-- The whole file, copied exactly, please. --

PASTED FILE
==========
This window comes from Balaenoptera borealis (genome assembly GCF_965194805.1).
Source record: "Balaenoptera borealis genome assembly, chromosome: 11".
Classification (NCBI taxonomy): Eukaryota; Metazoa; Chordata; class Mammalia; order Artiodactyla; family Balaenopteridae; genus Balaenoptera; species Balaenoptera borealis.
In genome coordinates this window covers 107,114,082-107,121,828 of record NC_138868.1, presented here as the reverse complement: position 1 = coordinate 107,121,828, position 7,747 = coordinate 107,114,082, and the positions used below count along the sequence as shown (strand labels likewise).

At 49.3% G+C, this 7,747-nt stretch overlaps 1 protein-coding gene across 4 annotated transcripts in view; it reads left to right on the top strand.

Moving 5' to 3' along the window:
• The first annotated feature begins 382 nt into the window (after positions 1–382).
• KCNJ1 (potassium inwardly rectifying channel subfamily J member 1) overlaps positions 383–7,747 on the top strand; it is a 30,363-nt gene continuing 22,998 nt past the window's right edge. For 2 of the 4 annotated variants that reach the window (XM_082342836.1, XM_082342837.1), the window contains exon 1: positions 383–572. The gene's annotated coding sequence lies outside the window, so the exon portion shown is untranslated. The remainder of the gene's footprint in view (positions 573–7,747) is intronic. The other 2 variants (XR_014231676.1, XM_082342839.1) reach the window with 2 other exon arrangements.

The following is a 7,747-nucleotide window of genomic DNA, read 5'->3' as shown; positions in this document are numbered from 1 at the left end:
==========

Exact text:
This window comes from Balaenoptera borealis (genome assembly GCF_965194805.1).
Source record: "Balaenoptera borealis genome assembly, chromosome: 11".
Classification (NCBI taxonomy): Eukaryota; Metazoa; Chordata; class Mammalia; order Artiodactyla; family Balaenopteridae; genus Balaenoptera; species Balaenoptera borealis.
In genome coordinates this window covers 107,114,082-107,121,828 of record NC_138868.1, presented here as the reverse complement: position 1 = coordinate 107,121,828, position 7,747 = coordinate 107,114,082, and the positions used below count along the sequence as shown (strand labels likewise).

At 49.3% G+C, this 7,747-nt stretch overlaps 1 protein-coding gene across 4 annotated transcripts in view; it reads left to right on the top strand.

Moving 5' to 3' along the window:
• The first annotated feature begins 382 nt into the window (after positions 1–382).
• KCNJ1 (potassium inwardly rectifying channel subfamily J member 1) overlaps positions 383–7,747 on the top strand; it is a 30,363-nt gene continuing 22,998 nt past the window's right edge. For 2 of the 4 annotated variants that reach the window (XM_082342836.1, XM_082342837.1), the window contains exon 1: positions 383–572. The gene's annotated coding sequence lies outside the window, so the exon portion shown is untranslated. The remainder of the gene's footprint in view (positions 573–7,747) is intronic. The other 2 variants (XR_014231676.1, XM_082342839.1) reach the window with 2 other exon arrangements.

The following is a 7,747-nucleotide window of genomic DNA, read 5'->3' as shown; positions in this document are numbered from 1 at the left end: